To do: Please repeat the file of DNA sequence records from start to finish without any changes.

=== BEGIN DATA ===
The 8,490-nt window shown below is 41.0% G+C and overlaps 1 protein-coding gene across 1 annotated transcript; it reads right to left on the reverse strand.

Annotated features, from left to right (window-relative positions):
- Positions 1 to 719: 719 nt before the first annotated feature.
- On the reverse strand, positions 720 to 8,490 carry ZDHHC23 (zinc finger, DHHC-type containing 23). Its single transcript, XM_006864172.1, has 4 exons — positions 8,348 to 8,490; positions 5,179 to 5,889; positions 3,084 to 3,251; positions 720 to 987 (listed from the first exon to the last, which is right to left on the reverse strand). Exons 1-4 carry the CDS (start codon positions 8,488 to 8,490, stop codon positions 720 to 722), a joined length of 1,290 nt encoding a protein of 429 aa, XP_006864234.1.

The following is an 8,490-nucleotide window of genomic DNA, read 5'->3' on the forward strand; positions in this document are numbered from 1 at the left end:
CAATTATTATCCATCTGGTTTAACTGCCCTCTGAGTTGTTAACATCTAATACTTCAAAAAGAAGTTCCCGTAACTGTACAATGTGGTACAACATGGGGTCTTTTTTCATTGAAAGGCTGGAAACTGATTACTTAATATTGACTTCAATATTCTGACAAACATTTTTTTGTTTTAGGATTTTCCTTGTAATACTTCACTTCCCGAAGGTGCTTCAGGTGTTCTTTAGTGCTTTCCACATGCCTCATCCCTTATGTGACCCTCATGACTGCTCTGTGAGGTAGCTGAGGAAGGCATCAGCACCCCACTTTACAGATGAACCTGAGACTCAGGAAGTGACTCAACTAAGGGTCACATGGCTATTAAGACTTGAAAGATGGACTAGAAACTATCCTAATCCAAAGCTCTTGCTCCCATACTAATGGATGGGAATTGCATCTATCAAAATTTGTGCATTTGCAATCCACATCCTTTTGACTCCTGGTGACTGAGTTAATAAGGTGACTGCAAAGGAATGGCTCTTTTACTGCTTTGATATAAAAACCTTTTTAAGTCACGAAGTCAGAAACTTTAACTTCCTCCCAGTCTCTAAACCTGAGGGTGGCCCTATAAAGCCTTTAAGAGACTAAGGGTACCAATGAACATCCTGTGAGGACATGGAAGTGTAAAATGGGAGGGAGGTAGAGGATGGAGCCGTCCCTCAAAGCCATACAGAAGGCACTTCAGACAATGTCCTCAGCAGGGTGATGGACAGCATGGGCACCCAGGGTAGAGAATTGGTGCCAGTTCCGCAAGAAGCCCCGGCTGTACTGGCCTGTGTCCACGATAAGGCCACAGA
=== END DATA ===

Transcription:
The 8,490-nt window shown below is 41.0% G+C and overlaps 1 protein-coding gene across 1 annotated transcript; it reads right to left on the reverse strand.

Annotated features, from left to right (window-relative positions):
- Positions 1 to 719: 719 nt before the first annotated feature.
- On the reverse strand, positions 720 to 8,490 carry ZDHHC23 (zinc finger, DHHC-type containing 23). Its single transcript, XM_006864172.1, has 4 exons — positions 8,348 to 8,490; positions 5,179 to 5,889; positions 3,084 to 3,251; positions 720 to 987 (listed from the first exon to the last, which is right to left on the reverse strand). Exons 1-4 carry the CDS (start codon positions 8,488 to 8,490, stop codon positions 720 to 722), a joined length of 1,290 nt encoding a protein of 429 aa, XP_006864234.1.

The following is an 8,490-nucleotide window of genomic DNA, read 5'->3' on the forward strand; positions in this document are numbered from 1 at the left end:
CAATTATTATCCATCTGGTTTAACTGCCCTCTGAGTTGTTAACATCTAATACTTCAAAAAGAAGTTCCCGTAACTGTACAATGTGGTACAACATGGGGTCTTTTTTCATTGAAAGGCTGGAAACTGATTACTTAATATTGACTTCAATATTCTGACAAACATTTTTTTGTTTTAGGATTTTCCTTGTAATACTTCACTTCCCGAAGGTGCTTCAGGTGTTCTTTAGTGCTTTCCACATGCCTCATCCCTTATGTGACCCTCATGACTGCTCTGTGAGGTAGCTGAGGAAGGCATCAGCACCCCACTTTACAGATGAACCTGAGACTCAGGAAGTGACTCAACTAAGGGTCACATGGCTATTAAGACTTGAAAGATGGACTAGAAACTATCCTAATCCAAAGCTCTTGCTCCCATACTAATGGATGGGAATTGCATCTATCAAAATTTGTGCATTTGCAATCCACATCCTTTTGACTCCTGGTGACTGAGTTAATAAGGTGACTGCAAAGGAATGGCTCTTTTACTGCTTTGATATAAAAACCTTTTTAAGTCACGAAGTCAGAAACTTTAACTTCCTCCCAGTCTCTAAACCTGAGGGTGGCCCTATAAAGCCTTTAAGAGACTAAGGGTACCAATGAACATCCTGTGAGGACATGGAAGTGTAAAATGGGAGGGAGGTAGAGGATGGAGCCGTCCCTCAAAGCCATACAGAAGGCACTTCAGACAATGTCCTCAGCAGGGTGATGGACAGCATGGGCACCCAGGGTAGAGAATTGGTGCCAGTTCCGCAAGAAGCCCCGGCTGTACTGGCCTGTGTCCACGATAAGGCCACAGA